The antithesis to Annie’s optimistic charm comes in the form of Miss Hannigan played by Barb Christensen. Christensen is a dynamo on the stage as Hannigan. Every entrance Hannigan makes is an opportunity to witness art in the making as Christensen fully inhabits the character. From Hannigan’s drunken wobbly walk to how she pulls up her stockings, no detail is missed.
What is most refreshing about Christensen’s portrayal is that she doesn’t even try to emulate Burnett’s version of Hannigan — which would be intimidating to say the least — but instead creates her own version of an orphanage director who is simultaneously terrifying and comical. Christensen is Hannigan and Hannigan is Christensen.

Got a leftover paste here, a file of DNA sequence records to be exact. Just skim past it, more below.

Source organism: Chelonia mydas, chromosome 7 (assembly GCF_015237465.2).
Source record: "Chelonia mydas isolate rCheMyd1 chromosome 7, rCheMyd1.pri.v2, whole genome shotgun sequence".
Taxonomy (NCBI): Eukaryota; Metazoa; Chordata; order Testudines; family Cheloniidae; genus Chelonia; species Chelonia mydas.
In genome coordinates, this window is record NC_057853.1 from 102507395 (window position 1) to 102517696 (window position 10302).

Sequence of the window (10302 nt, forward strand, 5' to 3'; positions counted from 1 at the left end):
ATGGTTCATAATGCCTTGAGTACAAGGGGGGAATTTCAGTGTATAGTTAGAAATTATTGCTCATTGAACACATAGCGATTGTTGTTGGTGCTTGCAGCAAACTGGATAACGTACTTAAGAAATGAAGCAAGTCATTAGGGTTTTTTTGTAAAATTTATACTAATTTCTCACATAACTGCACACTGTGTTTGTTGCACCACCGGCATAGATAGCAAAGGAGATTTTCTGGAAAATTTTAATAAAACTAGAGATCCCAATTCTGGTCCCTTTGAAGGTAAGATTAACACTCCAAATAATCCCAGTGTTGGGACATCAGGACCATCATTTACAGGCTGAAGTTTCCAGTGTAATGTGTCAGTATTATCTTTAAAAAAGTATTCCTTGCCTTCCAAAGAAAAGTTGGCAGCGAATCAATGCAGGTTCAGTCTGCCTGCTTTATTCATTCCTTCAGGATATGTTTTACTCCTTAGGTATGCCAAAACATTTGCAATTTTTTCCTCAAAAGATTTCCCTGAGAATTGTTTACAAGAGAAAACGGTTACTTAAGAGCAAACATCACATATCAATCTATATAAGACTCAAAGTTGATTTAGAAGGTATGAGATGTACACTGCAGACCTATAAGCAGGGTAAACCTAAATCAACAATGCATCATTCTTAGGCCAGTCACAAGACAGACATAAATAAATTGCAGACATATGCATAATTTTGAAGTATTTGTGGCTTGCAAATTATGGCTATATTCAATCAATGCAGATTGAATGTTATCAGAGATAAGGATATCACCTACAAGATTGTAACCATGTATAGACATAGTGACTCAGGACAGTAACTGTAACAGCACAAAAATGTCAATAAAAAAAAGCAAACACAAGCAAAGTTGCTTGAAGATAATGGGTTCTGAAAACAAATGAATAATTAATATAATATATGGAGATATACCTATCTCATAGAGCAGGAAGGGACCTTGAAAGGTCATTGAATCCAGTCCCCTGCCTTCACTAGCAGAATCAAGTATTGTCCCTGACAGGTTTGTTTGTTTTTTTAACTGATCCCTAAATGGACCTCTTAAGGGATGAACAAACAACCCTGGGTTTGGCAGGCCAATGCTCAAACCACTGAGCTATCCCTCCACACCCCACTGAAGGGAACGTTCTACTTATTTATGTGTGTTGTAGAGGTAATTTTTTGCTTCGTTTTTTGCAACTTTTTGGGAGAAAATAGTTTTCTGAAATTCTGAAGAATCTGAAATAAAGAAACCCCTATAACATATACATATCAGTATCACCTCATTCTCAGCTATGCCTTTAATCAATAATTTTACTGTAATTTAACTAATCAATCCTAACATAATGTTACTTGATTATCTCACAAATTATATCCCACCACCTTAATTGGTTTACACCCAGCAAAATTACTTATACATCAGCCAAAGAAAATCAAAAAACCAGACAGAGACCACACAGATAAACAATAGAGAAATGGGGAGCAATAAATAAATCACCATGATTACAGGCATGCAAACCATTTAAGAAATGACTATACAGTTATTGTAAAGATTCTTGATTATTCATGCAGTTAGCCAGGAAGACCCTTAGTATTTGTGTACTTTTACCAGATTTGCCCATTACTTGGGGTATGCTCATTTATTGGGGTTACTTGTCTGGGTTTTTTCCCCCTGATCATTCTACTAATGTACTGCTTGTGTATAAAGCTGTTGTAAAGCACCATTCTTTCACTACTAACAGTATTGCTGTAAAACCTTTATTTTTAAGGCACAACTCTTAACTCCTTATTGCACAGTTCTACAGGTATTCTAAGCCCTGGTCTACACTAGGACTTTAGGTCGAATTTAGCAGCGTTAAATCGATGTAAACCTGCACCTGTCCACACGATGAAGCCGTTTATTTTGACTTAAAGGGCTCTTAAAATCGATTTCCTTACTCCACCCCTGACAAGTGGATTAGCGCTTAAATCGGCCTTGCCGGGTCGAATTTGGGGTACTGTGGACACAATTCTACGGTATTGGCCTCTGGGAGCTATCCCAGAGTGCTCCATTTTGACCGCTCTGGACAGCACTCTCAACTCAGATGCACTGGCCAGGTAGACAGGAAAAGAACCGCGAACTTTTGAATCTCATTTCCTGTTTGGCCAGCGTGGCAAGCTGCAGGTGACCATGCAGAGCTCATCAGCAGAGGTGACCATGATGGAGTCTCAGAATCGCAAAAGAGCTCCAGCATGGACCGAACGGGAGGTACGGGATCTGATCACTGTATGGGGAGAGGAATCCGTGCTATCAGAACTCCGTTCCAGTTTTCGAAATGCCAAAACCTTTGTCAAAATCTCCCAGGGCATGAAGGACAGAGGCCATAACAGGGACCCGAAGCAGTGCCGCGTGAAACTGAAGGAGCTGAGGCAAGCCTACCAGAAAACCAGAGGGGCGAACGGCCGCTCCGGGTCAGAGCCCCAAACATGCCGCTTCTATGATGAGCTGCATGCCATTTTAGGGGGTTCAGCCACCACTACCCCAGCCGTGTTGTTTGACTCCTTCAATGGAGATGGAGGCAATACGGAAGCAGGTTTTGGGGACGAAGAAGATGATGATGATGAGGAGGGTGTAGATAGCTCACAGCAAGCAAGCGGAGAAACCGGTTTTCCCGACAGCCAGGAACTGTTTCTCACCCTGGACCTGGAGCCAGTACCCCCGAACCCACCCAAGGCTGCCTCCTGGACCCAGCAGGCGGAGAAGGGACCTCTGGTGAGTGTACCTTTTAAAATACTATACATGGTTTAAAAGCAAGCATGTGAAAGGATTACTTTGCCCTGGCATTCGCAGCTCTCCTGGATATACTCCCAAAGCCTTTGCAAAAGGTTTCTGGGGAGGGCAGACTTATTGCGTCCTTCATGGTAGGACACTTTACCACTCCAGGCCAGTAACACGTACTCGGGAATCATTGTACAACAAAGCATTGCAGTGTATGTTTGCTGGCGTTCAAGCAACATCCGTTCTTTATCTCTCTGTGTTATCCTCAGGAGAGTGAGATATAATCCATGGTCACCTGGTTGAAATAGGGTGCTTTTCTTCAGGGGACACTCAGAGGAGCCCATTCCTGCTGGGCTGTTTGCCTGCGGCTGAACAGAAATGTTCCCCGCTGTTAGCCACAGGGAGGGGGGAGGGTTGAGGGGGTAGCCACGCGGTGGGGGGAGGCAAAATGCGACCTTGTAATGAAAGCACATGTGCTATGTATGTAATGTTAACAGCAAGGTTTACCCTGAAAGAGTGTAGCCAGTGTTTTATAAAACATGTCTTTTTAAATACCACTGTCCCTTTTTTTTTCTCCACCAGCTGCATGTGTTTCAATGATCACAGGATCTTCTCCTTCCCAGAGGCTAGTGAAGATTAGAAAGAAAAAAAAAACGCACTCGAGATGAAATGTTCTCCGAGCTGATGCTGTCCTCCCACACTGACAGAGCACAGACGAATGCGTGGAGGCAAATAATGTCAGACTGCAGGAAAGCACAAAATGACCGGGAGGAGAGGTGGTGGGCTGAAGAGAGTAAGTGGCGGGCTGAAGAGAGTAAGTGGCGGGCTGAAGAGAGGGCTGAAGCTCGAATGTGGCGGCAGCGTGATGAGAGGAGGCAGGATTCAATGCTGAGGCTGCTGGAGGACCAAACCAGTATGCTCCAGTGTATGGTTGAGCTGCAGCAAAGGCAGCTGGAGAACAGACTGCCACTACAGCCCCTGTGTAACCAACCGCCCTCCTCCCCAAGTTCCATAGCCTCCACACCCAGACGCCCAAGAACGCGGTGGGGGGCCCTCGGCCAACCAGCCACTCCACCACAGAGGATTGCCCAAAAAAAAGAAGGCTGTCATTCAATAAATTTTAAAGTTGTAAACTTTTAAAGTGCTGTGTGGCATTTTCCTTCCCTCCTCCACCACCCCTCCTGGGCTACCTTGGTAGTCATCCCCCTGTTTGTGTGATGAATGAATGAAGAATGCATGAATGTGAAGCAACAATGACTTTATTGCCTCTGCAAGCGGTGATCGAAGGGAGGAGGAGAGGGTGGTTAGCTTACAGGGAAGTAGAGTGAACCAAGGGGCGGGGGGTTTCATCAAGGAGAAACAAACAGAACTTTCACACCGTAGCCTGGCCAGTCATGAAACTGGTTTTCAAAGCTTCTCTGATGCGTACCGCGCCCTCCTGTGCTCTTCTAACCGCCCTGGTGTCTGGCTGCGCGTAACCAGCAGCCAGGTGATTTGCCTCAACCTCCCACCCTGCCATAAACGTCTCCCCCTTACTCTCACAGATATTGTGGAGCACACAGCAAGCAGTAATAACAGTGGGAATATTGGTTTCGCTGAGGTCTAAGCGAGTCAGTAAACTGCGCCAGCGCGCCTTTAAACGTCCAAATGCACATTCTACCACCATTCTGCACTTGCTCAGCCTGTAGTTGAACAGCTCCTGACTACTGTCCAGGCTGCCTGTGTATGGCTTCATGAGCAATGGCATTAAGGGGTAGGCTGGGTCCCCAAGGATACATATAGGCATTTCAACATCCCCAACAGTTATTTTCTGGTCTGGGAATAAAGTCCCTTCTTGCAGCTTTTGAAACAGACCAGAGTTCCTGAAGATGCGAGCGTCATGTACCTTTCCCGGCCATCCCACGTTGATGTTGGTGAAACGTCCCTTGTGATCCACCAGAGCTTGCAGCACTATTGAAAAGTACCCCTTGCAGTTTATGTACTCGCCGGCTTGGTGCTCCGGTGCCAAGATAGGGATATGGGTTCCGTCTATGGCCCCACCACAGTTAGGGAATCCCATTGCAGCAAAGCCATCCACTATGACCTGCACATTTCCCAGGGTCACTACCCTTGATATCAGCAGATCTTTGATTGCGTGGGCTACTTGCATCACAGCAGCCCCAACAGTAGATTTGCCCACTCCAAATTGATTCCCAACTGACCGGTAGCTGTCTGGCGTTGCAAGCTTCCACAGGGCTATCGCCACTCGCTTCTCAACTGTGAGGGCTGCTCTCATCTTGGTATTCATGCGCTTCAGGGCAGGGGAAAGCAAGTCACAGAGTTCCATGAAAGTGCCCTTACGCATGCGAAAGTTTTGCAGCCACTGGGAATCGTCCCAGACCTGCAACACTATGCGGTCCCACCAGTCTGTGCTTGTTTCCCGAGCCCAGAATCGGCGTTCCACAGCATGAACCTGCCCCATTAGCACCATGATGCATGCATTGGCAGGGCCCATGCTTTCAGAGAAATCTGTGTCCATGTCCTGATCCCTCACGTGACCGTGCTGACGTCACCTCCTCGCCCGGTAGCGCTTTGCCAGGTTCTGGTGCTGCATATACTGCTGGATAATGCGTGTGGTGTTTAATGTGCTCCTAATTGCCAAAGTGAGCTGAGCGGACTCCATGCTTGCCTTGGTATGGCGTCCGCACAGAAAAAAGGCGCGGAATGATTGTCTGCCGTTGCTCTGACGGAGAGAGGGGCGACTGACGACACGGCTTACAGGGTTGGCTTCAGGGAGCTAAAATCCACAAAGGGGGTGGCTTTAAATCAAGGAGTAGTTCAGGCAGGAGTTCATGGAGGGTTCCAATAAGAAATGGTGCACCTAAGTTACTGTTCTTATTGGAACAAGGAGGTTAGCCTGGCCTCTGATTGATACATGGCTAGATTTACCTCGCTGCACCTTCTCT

The two most prominent characters are supported by a talented cast of actors who fill the stage with music and dancing and really capture the feeling of the era. Notable among them are Kristina Harding as Grace Ferrell, full of grace (as her name implies) and boasting some serious singing chops. Brad Christensen also does a wonderful portrayal, playing Oliver Warbucks with a commanding and lovable presence.
There are a couple absolute scene stealers and I would be remiss if I didn’t talk about them.
First, Dale Hoopes as Rooster, Hannigan’s newly-out-of-jail brother, and Alexa Garcia as Lilly, Rooster’s new “friend.” The pair join Christensen in a show-stopping version of “Easy Street” that is sure to delight. That scene was my hands-down favorite.